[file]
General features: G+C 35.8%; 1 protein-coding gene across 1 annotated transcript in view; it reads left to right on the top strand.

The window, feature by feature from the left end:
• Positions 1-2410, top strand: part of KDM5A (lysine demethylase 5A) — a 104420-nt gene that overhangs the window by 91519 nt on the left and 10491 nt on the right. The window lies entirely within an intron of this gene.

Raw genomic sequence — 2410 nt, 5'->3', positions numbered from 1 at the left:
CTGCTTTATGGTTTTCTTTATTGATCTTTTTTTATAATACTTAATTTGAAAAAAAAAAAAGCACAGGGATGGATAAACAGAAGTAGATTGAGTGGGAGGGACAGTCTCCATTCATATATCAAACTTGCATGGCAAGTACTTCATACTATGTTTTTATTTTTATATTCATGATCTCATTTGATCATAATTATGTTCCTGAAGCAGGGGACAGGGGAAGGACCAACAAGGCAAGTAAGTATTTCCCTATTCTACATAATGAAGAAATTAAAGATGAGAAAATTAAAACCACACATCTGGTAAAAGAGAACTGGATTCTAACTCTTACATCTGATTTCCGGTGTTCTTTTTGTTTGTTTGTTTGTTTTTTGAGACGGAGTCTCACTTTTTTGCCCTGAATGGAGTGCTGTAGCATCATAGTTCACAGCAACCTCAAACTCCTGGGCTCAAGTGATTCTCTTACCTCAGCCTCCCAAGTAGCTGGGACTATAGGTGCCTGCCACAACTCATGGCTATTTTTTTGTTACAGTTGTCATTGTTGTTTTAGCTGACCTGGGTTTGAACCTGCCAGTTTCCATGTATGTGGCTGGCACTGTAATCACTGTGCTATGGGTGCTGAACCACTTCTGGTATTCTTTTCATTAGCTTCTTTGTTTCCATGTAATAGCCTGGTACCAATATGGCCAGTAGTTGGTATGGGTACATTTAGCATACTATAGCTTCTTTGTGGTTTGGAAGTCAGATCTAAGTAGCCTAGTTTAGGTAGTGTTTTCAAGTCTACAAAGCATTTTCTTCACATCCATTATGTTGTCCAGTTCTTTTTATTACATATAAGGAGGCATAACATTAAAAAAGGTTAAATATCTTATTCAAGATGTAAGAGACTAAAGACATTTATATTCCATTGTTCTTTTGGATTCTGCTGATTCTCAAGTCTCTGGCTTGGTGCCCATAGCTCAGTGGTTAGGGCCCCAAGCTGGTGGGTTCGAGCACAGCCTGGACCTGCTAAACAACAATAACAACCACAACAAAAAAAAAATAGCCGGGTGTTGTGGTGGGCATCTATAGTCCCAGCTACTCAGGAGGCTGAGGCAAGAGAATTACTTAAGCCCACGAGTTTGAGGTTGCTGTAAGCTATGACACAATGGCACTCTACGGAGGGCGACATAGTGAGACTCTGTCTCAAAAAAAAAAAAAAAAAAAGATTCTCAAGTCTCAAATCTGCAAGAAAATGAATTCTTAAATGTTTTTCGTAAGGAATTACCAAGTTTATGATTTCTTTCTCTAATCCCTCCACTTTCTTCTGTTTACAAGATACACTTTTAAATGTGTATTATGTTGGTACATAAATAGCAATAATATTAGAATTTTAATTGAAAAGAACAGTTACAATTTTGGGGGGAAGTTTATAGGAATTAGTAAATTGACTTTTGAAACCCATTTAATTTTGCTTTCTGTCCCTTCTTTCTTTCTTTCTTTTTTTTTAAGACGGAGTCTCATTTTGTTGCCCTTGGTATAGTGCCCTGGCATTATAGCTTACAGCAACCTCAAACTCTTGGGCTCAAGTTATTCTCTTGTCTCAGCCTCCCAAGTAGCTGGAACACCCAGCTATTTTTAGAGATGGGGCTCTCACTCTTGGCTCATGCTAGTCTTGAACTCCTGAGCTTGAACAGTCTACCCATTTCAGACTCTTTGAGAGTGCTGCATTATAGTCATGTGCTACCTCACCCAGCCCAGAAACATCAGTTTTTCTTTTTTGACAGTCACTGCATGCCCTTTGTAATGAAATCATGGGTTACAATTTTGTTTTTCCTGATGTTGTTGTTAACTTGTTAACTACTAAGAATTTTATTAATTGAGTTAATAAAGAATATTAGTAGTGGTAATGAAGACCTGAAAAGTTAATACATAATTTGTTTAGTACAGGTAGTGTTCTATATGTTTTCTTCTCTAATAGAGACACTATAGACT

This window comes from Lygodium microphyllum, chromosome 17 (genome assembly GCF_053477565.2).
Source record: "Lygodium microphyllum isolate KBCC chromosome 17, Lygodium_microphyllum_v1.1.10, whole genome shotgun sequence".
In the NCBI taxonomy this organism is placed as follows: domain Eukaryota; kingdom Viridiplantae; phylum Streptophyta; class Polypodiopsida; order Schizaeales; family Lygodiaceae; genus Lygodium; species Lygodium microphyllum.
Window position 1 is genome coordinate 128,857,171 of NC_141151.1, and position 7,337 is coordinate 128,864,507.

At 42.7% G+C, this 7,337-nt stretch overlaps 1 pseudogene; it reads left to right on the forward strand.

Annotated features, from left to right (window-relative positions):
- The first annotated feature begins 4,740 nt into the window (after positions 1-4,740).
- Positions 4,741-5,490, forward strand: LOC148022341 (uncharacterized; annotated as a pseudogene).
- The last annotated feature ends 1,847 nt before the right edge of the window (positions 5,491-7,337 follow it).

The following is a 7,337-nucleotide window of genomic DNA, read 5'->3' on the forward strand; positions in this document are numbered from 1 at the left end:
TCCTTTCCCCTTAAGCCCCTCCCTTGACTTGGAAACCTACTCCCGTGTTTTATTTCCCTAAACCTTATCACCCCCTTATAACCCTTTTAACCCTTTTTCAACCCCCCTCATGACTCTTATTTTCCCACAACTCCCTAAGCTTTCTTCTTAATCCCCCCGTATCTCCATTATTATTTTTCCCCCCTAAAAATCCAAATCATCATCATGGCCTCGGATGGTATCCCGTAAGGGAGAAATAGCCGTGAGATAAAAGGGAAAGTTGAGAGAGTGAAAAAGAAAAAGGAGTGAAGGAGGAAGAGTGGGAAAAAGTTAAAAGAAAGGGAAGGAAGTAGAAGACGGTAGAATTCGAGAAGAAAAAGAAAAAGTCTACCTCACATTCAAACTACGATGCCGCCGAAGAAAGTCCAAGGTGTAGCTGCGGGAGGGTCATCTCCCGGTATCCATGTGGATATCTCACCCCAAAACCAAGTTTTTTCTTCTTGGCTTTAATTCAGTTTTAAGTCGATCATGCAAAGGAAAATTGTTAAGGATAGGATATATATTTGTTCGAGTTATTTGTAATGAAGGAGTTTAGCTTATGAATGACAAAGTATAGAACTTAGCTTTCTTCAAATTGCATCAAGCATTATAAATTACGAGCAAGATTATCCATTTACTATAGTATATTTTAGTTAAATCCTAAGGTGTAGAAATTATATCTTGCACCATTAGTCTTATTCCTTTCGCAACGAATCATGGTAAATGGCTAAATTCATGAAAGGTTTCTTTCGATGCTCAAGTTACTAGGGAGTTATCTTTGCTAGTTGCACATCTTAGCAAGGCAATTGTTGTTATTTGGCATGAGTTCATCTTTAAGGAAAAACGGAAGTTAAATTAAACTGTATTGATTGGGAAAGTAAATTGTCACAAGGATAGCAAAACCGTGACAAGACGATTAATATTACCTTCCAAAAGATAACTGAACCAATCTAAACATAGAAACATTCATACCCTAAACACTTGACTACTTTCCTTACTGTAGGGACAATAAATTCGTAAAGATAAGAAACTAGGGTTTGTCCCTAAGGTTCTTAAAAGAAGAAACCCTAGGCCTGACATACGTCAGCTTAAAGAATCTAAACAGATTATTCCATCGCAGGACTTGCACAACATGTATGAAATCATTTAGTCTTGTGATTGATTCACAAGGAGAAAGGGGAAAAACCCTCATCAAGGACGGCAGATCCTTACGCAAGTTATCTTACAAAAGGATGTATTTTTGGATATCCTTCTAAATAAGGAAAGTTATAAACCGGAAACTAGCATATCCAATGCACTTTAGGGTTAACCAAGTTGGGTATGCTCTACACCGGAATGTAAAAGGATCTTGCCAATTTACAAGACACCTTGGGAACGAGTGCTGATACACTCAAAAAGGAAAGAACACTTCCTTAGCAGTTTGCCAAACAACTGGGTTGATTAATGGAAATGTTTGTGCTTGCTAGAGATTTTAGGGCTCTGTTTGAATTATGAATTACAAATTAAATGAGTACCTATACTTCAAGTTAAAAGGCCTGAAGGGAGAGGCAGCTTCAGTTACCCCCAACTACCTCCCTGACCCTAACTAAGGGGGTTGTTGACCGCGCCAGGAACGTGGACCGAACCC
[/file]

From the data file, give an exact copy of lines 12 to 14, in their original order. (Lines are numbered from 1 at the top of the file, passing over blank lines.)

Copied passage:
- The first annotated feature begins 4,740 nt into the window (after positions 1-4,740).
- Positions 4,741-5,490, forward strand: LOC148022341 (uncharacterized; annotated as a pseudogene).
- The last annotated feature ends 1,847 nt before the right edge of the window (positions 5,491-7,337 follow it).